On Wednesday, Netflix included some subtle gaming announcements in an on-stage TechCrunch interview with its VP of gaming, Mike Verdu. The headlines were that it was opening another new studio, developing dozens of games, and “seriously exploring cloud gaming offerings.”
Let’s address this mention of cloud gaming from the outset: Stadia’s still-very-recent collapse probably won’t boost confidence in the space, but Netflix’s track record of running a high-quality streaming service for more than a decade bodes well. company.
Xbox, PlayStation and Amazon are slowly expanding their cloud gaming services as consumer expectations shift towards the ability to transfer between devices while browsing through an entertainment product. Netflix has been instrumental in accelerating this shift in other industries.
Obviously, streaming video games — especially titles at the AAA end of the scale — is more complicated than letting people watch movies or binge-watch TV series. And while there are no details on Netflix’s cloud gaming plans at this stage, Verdu’s comments suggest that streaming won’t become the primary focus of the company’s gaming operations, as it has for TV and film.
QUOTE | “It’s an added value. We’re not asking you to subscribe as a console replacement. It’s a completely different business model. We hope that over time it becomes this very natural way to play games wherever you are.” – Verdu immediately downplayed the idea that Netflix was building a Stadia killer (if Stadia wasn’t already killed).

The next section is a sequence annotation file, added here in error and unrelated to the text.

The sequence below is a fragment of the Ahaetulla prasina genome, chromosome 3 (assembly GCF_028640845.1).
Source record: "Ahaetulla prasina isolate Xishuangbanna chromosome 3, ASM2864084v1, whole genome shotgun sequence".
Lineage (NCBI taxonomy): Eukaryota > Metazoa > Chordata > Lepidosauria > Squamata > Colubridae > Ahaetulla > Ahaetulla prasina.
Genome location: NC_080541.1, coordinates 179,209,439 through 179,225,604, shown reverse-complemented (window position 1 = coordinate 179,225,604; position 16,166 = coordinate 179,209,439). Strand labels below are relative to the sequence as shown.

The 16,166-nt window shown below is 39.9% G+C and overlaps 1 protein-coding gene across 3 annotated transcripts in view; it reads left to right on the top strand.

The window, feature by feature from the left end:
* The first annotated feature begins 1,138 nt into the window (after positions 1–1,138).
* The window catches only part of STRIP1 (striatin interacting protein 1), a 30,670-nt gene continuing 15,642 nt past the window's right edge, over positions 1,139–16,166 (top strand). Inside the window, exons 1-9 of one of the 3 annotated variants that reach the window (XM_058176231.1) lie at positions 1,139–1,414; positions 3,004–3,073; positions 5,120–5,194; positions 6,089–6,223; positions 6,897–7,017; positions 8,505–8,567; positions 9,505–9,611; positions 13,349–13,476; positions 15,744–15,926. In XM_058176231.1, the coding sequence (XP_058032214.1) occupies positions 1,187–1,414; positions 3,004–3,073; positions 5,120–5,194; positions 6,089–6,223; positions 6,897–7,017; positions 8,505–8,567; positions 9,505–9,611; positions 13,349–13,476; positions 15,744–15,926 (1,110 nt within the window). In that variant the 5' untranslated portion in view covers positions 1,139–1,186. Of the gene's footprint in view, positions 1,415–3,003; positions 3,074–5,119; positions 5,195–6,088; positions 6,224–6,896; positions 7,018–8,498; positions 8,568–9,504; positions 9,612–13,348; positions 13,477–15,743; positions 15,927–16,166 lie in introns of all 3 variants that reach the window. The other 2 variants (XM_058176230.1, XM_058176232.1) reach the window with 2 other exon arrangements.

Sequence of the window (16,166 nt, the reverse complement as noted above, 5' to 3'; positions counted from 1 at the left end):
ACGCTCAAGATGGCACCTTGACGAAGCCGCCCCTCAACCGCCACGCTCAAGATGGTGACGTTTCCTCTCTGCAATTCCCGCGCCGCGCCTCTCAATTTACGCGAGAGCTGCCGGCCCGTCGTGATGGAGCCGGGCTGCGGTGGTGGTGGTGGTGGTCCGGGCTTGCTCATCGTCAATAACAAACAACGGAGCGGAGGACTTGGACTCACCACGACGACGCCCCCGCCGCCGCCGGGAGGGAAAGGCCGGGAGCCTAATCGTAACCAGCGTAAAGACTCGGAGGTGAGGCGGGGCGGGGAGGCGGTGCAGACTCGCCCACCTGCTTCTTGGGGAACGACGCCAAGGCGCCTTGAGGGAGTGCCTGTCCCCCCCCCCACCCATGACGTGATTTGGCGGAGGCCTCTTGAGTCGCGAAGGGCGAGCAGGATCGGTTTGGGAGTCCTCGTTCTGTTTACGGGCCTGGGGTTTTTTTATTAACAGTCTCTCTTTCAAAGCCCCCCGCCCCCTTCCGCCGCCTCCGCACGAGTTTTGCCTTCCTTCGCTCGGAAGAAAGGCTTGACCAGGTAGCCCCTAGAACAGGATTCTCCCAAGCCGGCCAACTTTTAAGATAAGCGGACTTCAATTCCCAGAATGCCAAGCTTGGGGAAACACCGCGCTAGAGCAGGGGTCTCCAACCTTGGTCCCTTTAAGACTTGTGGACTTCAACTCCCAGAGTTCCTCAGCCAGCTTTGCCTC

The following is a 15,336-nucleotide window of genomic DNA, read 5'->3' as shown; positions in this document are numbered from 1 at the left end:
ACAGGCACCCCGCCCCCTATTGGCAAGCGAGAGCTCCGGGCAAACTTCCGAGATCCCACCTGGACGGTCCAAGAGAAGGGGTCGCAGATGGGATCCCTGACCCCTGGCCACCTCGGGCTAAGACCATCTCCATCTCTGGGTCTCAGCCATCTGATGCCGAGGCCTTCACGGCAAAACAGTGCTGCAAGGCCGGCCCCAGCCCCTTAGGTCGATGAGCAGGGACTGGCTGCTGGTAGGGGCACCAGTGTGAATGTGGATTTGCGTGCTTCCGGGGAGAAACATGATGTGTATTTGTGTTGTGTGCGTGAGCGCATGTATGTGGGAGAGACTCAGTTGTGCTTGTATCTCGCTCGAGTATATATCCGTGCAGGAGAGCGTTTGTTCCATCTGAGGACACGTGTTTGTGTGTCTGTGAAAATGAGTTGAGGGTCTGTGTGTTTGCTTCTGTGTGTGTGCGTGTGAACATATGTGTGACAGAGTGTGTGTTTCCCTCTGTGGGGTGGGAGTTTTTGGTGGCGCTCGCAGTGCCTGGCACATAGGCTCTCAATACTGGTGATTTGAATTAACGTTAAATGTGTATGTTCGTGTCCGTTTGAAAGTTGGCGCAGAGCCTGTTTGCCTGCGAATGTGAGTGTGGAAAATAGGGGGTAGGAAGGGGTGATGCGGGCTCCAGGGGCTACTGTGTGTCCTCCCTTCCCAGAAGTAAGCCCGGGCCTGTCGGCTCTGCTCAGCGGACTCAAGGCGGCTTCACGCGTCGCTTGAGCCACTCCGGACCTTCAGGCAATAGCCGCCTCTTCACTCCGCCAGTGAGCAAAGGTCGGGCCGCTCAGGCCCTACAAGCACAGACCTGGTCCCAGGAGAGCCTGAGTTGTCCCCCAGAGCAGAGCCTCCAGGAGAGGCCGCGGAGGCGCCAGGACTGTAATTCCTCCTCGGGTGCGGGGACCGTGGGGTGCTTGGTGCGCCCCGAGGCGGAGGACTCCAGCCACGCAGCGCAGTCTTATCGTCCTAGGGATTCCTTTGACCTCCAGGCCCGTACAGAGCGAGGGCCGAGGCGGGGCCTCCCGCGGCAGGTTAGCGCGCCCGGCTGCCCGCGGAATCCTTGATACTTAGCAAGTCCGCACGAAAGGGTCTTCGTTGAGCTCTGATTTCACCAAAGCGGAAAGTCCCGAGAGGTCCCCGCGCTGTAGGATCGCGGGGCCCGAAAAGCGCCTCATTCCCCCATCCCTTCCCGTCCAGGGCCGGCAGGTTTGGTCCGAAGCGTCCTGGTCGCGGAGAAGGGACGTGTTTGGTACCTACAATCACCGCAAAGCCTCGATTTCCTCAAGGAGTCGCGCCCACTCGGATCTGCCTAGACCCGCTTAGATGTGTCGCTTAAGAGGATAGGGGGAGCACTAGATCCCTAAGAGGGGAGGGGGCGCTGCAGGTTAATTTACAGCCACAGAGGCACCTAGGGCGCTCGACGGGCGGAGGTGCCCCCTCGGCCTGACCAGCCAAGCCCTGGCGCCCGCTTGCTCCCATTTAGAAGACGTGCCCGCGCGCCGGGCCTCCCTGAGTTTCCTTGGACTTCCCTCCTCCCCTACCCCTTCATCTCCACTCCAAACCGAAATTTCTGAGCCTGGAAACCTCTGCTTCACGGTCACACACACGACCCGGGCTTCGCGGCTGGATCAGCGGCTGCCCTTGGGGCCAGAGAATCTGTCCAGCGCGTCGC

Instead, let’s step back from the cloud and focus on what Netflix actually does: it provides a number of video games as part of its subscription, which is another offering to the library of movies and series that the company has already built.
It’s been a year since the company first added a handful of mobile games to its subscription package, and its library is starting to look somewhat respectable.
STATE | 35 – Number of games available to subscribers, 25 of which are exclusive to Netflix, according to the company.
There’s a wide range with a mix of arcade and action games, puzzle titles, RPGs and a handful of familiar names like Stranger Things, Spongebob Squarepants, Asphalt, Into The Breach and Oxenfree. And this week, Verdu gave us a glimpse of what’s to come.
STATE | 55 – The number of titles Netflix has “in flight” (which seems to mean “either in development or very close”), including 14 from its in-house studios.
That’s nothing to be sniffed at, although Netflix isn’t the only company that offers a large number of titles in development without knowing when they’ll arrive (looking at you, Embracer Group, with your 200+ ongoing development projects).
To Netflix’s credit, it has the resources to maintain a healthy number of titles. Verdu announced the opening of a new studio in Southern California; The company’s fifth in-house developer, following the opening of a studio in Finland last month, plus the acquisitions of Night School Studio, Next Games and Boss Fight Entertainment.
Netflix’s brand power also fuels partnerships, such as its deal with Ubisoft to bring three games exclusively to subscribers, including Assassin’s Creed and the sequel to the acclaimed 2014 title Valiant Hearts.
Netflix also seems to have little trouble bringing in experienced people to lead its own efforts; the new California studio will be led by Chacko Sonny, a former executive producer for Overwatch, and Verdu himself is a former EA and Oculus executive with plenty of mobile gaming experience.
QUOTE | “You don’t get people like that coming into your organization to build the next big thing in gaming unless we feel like we’re really in it for the long haul and for the right reasons.” – Verdu pointing to Sonny’s hiring as a sign of how serious Netflix is about video games.
None of this, however, diminishes the challenge Netflix faces: building a gaming business on premium-style mobile games is a tall order.